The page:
We recently switched out daughter’s car seat to facing the front. She was excited. It opened up a whole new world for her. So much so that she was super chatty all day long whenever we were in the car. On a 20-minute drive home after dinner, she started asking me about road signs. After I explained what they were, she asked me about every single road sign that we passed on the way home. Every time one came up, she would point and say, “What’s that one mean?”
The drive went from her asking what the sign were to me asking her what some of the recurring signs meant. It turned into a little teaching session, but it was driven by my daughter’s curiosity.
Some of my best lessons in the classroom were not planned. They just happened. A question from a student. A problem that I didn’t foresee. An obstacle that they are stuck on. All of these issues have created some of the best learning opportunities in my class because they tap into the natural curiosities of my students.
The problem is that we often let the curriculum get in the way of these opportunities. We get some laser-focused on getting through the material that we shut down anything that may get us off task. When we do this, we stifle students’ curiosity. Subconsciously, we teach them that their inquiries don’t matter, which can shut down their desire to learn in general.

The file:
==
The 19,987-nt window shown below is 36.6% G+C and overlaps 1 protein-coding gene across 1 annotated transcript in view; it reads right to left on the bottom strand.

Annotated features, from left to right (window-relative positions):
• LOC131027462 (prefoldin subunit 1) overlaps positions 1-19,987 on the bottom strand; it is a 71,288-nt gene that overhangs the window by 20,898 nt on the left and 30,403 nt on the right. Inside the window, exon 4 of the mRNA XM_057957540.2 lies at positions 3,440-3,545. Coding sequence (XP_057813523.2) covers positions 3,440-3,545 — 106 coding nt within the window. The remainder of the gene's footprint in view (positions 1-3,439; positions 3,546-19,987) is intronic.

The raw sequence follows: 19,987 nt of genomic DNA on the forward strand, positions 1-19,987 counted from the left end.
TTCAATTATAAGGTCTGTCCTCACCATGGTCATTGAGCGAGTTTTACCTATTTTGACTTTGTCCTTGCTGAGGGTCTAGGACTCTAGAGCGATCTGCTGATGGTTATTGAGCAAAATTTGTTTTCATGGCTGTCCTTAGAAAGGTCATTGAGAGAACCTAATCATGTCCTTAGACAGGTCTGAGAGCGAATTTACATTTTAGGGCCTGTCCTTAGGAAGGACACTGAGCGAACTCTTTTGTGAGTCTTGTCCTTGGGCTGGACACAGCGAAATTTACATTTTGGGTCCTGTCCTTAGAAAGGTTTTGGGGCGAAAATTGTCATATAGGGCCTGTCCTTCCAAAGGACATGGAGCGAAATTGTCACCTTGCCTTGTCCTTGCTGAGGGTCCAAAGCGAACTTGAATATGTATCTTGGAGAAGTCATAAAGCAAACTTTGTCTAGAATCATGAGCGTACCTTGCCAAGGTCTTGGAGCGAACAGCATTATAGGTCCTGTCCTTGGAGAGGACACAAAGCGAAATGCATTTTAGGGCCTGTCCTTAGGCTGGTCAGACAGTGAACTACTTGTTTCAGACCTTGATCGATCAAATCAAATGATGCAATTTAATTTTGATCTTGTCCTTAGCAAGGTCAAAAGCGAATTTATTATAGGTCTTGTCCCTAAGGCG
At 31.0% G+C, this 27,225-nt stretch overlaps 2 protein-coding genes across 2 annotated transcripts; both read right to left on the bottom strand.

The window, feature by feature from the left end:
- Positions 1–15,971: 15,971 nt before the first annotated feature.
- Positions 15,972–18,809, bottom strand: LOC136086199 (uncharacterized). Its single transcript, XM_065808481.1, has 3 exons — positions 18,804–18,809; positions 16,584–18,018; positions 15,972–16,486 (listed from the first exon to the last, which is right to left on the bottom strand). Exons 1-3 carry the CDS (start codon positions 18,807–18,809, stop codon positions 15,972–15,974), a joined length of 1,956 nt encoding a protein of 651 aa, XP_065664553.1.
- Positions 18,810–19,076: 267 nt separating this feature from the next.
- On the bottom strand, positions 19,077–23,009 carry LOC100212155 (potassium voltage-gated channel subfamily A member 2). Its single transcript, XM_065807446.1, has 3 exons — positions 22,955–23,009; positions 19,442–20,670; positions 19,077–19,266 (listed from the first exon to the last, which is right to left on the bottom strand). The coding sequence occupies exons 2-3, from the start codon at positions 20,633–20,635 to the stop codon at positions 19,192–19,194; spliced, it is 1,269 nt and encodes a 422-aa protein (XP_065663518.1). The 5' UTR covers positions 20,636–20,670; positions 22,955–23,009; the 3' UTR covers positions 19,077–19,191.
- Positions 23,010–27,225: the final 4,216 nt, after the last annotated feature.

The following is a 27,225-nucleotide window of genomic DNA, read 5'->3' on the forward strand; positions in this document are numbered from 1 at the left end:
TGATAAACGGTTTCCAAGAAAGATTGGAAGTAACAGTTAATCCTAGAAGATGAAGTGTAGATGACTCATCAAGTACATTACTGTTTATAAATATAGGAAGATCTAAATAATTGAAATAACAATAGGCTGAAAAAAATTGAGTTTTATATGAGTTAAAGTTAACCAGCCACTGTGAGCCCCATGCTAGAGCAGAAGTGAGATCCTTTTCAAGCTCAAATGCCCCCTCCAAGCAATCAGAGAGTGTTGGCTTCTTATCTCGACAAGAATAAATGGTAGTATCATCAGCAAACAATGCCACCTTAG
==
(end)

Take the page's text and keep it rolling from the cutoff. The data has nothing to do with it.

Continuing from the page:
Obviously this can be taken to the extreme, and that’s not the point that I’m trying to make. I’m not saying that you shouldn’t plan anything and just let things happen in class. Plan. Use the curriculum to schedule out your days. Just be flexible enough to go with the flow when an opportunity pops up. I don’t have spontaneous lessons every day in class. In fact, I could go weeks and months without an opportunity. I do try to keep my eyes open and stay aware of any opportunities that may arise.
Let your students be curious. Let them explore. Let them take control of their learning. Give it a shot. And then get back to your lesson.